Thank you for your consideration,

Leah Tyler

I’m probably looking at this from a different point of view than most: I have been trying to encourage all of us, via this site, Facebook and Twitter, to become a voice for Fibromyalgia by sending emails, sharing posts or tweeting; and, then, on May 12th, lighting up their home with purple bulbs (this part is the only bit that may require some physical exertion). (Don’t know what I’m talking about? Check this out.) However, due to the very nature of our condition, it is so difficult to get many of us to actually do any of this…so, yes, it is sad that, despite how hard some of us try, Lyrica ads are the only voice for us!

 

Int Fibro

The Bitch is Back (literally)

It’s 6.10am and I am amazed by how much pain I am in.

work_625175_7_flat,550x550,075,f_purple-painMainly, I am amazed because I forget, in between flares, about how bad these can actually be; how much we actually put up with. I don’t normally write when I feel like this because I really can’t be bothered…and, then when they’re over, it never feels like it could have been THAT bad…WRONG!

So here goes (from toes upwards): both my little toes feel like they are being squished by my shoes (like they are every time I wear any time I wear any kind of shoes) except I haven’t worn any shoes in 3 days!

Purple-Stiletto-Heels (1)The balls of my feet feel like they have spent at least 10 hours in a pair of stilettos partying – once again, I can’t remember the last time I wore a pair of heels. You know those Dr Scholl sandals with the funny nodules – those nodules are growing on the inside of my soles. And there’s a spot where I had a papilloma which is now growing up the inside of my calf muscle, despite being removed when I was twelve. Sounds so bizarre, right? Welcome to my central nervous system!

Every muscle in my calves has cramped up; and I have used every single technique that the physio at rehab taught me, applied every cream and ointment from my box of tricks…everything!

b27293cc-66ff-4474-89ba-f809cfb092ad-tmpMoving upwards (and you may want to miss this paragraph if you don’t like to share too much information): 10 days ago, I suffered an anal fissure due to constipation – yeah! fabulous! Since then, it has felt like my insides have been cramped up completely. I have been taking turns at both constipation and diarrhoea while having a very sore ass the entire time! Needless to say, I am too scared to leave the house, in case my insides should just decide to drop out! Hey! It could happen!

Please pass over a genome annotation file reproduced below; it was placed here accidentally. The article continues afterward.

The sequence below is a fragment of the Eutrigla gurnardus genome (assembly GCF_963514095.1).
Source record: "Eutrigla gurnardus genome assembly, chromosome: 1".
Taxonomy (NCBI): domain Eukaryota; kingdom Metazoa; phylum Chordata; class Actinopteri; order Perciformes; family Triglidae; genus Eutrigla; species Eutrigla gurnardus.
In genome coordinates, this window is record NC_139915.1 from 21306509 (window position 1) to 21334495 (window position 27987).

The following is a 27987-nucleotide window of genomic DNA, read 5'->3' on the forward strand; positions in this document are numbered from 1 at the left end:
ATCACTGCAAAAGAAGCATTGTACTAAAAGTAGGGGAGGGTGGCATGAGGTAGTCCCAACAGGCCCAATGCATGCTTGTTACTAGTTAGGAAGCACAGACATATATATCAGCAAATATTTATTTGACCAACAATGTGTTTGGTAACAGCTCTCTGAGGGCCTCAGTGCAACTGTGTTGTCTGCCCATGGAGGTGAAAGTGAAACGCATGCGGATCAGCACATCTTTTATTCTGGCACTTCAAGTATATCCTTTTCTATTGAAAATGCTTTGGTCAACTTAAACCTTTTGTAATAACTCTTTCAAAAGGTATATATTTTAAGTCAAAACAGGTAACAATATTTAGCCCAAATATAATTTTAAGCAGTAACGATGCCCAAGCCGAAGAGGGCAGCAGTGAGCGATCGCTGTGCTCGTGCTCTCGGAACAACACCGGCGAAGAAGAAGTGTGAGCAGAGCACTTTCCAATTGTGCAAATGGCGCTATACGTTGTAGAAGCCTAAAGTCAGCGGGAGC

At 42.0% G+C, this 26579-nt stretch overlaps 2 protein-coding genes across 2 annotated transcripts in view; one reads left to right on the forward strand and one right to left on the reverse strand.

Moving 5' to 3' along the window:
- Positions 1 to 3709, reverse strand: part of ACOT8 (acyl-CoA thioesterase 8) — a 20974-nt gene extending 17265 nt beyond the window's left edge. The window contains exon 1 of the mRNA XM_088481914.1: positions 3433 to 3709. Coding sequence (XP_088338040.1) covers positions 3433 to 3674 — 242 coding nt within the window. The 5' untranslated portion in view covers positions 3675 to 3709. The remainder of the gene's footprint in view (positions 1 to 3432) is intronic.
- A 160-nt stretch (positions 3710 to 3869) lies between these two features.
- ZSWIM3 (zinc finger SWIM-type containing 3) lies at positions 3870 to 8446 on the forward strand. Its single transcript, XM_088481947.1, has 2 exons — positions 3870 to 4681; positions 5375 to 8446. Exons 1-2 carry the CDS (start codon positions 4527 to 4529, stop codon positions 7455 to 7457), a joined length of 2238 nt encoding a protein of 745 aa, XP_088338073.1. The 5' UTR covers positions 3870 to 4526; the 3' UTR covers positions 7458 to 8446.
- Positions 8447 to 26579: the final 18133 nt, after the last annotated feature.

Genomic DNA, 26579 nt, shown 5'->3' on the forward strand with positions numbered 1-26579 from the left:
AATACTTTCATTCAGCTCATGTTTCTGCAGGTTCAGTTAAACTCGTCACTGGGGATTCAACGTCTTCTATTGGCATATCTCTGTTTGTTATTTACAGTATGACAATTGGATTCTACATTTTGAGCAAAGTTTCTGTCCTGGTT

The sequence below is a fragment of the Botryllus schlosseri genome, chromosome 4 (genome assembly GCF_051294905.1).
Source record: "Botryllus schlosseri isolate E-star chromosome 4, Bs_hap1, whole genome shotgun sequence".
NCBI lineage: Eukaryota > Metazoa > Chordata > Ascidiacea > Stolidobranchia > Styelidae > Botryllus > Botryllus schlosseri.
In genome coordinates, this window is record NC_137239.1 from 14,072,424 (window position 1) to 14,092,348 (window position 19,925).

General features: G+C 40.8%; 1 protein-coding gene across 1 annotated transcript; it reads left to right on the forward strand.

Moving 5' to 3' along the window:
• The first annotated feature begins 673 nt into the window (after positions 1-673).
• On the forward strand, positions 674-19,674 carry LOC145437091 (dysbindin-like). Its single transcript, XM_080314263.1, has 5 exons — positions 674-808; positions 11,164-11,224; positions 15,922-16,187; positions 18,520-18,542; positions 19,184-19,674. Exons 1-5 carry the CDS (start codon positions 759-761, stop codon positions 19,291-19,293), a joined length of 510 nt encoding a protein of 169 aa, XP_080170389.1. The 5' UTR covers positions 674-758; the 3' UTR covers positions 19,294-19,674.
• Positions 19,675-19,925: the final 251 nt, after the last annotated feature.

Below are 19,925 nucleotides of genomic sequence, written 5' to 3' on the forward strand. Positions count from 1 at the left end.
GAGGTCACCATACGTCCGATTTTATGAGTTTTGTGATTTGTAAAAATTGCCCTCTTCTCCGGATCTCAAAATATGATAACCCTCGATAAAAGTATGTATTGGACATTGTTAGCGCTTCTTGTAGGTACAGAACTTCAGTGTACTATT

Now the wonderful ointment that the doctor gives you for this lovely and embarrassing condition has the possible (and very probable for us) side effects of headaches and dizziness. Ta Da! I’ve continued with non-stop headaches and dizziness.

greenhealth_07_pmsLet’s move to another orifice. My period is due tomorrow so during all of this I have been pre-menstrual. Aren’t you guys lucky that you don’t have to be anywhere near me at the moment!

You’ll be happy to know that my chest, shoulders and neck seem to fine right now so we can miss those…otherwise this could be one really long bitching session.

great make upThe pain in my cheek and jaw bones (I’m told it is a continuation of migraine pain) is not reacting to anti-inflammatories, or any other pain medication – bring on the Botox injections (and the possible addition of Botox to the PBS in March). And I have had a giant case of face leakage for the last 3 days – and no wonder when you read all of this crap, really.

One can’t help but feel sorry for oneself in this state.

Maybe a sleeping tablet will help and I’ll wake up feeling better?

Hidden Pain or Thick Fog?

Now, I get it.

When I was first diagnosed, my doctor put me on Lyrica immediately; and then, it was steadily increased. If you’ve been reading this blog, you’ll know that I’m weaning off it. (If you’re not up to date, check Whatever…Nothing!) Well, I’m up to Week 4: I’m pissed off, short-tempered and in pain.

doses

It has even ruined the best part of my week: my shiatsu massage.

Last week’s massage was fabulous. This week, however, was another story; and, as I said at the beginning, now I understand how some of you can’t stand a massage.